Pharmacies in Portugal offer a range of services, and can sometimes save you a trip to the doctor’s surgery. Here are some handy tips to help you make the most of them.
Portugal’s many pharmacies are an important part of the country’s health system. As well as fulfilling prescription orders and supplying routine medication, many also provide a host of other health-related services.
1. Make use of available tests
Many of Portugal’s larger pharmacies offer tests for things like diabetes, cholesterol and blood pressure. Sometimes free, these tests can save a trip to the surgery and are worth taking advantage of.
Many of Portugal’s larger pharmacies offer tests for things like diabetes, cholesterol and blood pressure.
2. Know the difference between chemist shops and fully-fledged pharmacies
In addition to “proper” pharmacies (identified by the globally recognised green logo), there are plenty of chemist stores in Portugal. One of the most well-known is the Wells chain, always found near Continente hypermarkets. While these fulfil a useful role and sell simple medications such as painkillers and antacids, they cannot sell prescription medication.
3. Find out if any useful medications are available over the counter
Pharmacies in Portugal sell some medications over the counter that are prescription only in other countries. One example is blue “Ventolin” asthma inhalers, which are not only freely available but much cheaper than they are under prescription in the UK – making stocking up worthwhile.
One controversial item that used to be easy to acquire over the counter is antibiotics. However, there has been a clamp-down on this in recent years. While a friendly local pharmacist who knows you may still sell you antibiotics, they should only be taken when advised by a doctor.
4. Learn which pharmacies open late
You should be able to find a local pharmacist that’s open 24 hours in most areas. The Sapo website has a useful resource to find out which are is open late on a given day, and local newspapers contain the same information.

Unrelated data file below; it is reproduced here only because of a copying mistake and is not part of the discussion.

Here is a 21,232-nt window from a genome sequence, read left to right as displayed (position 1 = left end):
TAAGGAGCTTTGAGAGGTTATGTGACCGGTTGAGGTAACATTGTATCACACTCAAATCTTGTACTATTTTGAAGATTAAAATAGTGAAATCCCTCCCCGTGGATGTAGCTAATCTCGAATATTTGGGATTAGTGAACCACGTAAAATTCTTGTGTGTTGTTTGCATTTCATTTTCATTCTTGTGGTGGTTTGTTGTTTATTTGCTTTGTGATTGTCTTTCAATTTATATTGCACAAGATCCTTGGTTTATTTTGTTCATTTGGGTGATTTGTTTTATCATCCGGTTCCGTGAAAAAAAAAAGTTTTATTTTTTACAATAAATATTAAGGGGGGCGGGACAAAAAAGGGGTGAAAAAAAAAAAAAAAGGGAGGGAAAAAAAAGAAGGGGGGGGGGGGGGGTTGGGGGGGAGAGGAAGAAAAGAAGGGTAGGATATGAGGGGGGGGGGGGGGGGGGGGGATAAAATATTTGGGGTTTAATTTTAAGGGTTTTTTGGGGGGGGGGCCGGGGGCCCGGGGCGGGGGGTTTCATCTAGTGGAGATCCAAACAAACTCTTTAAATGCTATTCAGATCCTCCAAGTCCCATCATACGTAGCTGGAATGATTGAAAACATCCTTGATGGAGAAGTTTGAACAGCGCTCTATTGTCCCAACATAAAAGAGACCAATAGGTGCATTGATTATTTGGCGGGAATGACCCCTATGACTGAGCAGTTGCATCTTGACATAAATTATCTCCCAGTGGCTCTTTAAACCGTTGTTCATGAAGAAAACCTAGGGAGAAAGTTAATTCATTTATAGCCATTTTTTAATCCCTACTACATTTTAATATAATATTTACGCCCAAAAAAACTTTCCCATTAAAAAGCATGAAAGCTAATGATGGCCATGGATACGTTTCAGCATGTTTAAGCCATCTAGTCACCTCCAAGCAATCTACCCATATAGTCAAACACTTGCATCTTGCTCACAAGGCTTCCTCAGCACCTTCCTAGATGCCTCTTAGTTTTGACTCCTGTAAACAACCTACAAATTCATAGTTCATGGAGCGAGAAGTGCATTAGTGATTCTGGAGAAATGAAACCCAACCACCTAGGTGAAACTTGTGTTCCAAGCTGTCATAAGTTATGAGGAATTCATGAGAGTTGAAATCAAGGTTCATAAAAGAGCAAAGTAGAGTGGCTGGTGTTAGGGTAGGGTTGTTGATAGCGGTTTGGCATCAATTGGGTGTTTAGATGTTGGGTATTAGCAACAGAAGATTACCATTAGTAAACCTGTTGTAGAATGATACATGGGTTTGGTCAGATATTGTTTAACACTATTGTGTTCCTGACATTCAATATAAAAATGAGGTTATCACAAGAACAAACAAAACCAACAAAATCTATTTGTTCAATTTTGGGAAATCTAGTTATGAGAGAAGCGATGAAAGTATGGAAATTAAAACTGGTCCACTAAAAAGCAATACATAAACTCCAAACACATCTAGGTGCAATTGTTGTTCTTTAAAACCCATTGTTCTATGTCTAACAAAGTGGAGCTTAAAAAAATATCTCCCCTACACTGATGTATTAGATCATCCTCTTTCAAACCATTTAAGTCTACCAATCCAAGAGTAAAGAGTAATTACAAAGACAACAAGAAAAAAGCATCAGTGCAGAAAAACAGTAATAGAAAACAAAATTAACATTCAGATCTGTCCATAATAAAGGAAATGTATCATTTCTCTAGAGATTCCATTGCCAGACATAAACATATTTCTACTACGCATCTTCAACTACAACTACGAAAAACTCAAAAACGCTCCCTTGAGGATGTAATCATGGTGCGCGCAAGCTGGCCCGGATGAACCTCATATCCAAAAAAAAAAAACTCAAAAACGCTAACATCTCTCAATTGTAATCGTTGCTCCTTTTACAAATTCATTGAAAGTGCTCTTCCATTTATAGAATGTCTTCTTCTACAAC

To find out how Brexit might impact purchasing property in Portugal, download our guide to living in Portugal after Brexit
5. Ask about simple problems
If you have a simple medical complaint that you’re not unduly concerned about, it’s sometimes worth asking a pharmacist about it before visiting a doctor. They won’t attempt any serious diagnosis, but they’re often able to tell you if something is treatable over the counter or something you need to see a doctor about.
It’s sometimes worth asking a pharmacist before visiting a doctor.
6. Learn about “local” remedies
Sometimes there are local remedies for certain complaints – remedies that may not be common in the UK. If you’re open to trying them, it’s worth asking what pharmacists recommend, as you may find something that helps you that you weren’t previously aware of. This doesn’t mean strange old folk-cures; it’s as likely to be medications that simply aren’t marketed in the UK.
7. Ask for generic medicines
Often, you will find there’s a choice between a branded medication or a far cheaper generic equivalent. If, for example, you’re after paracetamol, a pharmacist may hand your Panadol or Anadin, when there’s an inexpensive generic pack available – so make sure you ask for “generica” to save a little cash.
Finally, and most importantly, be aware that medications are sometimes sold in different doses in Portugal (and other EU countries). You will often find 1 gram paracetamol or 400mg ibuprofen, which in both cases you only need to take one of, instead of the two lower dose pills you may be used to.
The Portugal Buying Guide is designed to support you through each stage of buying property in Portugal, providing relevant, up-to-date information and tips from Portugal property experts and expats who have been through the process themselves. The guide helps you to: